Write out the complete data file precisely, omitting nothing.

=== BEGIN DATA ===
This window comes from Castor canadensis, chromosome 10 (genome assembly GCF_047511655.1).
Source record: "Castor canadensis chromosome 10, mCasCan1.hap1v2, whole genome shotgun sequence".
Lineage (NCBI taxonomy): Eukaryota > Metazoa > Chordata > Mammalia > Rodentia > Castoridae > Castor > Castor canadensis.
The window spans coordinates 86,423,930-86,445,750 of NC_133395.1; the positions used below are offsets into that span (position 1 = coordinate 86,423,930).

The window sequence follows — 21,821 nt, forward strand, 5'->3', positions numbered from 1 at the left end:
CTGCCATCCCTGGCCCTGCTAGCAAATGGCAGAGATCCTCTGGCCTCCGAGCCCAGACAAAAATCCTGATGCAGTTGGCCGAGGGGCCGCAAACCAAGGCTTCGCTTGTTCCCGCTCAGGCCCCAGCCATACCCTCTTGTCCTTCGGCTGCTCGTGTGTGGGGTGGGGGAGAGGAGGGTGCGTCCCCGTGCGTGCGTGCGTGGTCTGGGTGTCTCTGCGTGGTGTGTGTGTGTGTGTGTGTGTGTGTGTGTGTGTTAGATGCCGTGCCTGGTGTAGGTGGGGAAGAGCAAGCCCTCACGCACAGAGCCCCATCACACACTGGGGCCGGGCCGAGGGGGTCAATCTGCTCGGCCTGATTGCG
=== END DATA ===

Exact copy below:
This window comes from Castor canadensis, chromosome 10 (genome assembly GCF_047511655.1).
Source record: "Castor canadensis chromosome 10, mCasCan1.hap1v2, whole genome shotgun sequence".
Lineage (NCBI taxonomy): Eukaryota > Metazoa > Chordata > Mammalia > Rodentia > Castoridae > Castor > Castor canadensis.
The window spans coordinates 86,423,930-86,445,750 of NC_133395.1; the positions used below are offsets into that span (position 1 = coordinate 86,423,930).

The window sequence follows — 21,821 nt, forward strand, 5'->3', positions numbered from 1 at the left end:
CTGCCATCCCTGGCCCTGCTAGCAAATGGCAGAGATCCTCTGGCCTCCGAGCCCAGACAAAAATCCTGATGCAGTTGGCCGAGGGGCCGCAAACCAAGGCTTCGCTTGTTCCCGCTCAGGCCCCAGCCATACCCTCTTGTCCTTCGGCTGCTCGTGTGTGGGGTGGGGGAGAGGAGGGTGCGTCCCCGTGCGTGCGTGCGTGGTCTGGGTGTCTCTGCGTGGTGTGTGTGTGTGTGTGTGTGTGTGTGTGTGTGTTAGATGCCGTGCCTGGTGTAGGTGGGGAAGAGCAAGCCCTCACGCACAGAGCCCCATCACACACTGGGGCCGGGCCGAGGGGGTCAATCTGCTCGGCCTGATTGCG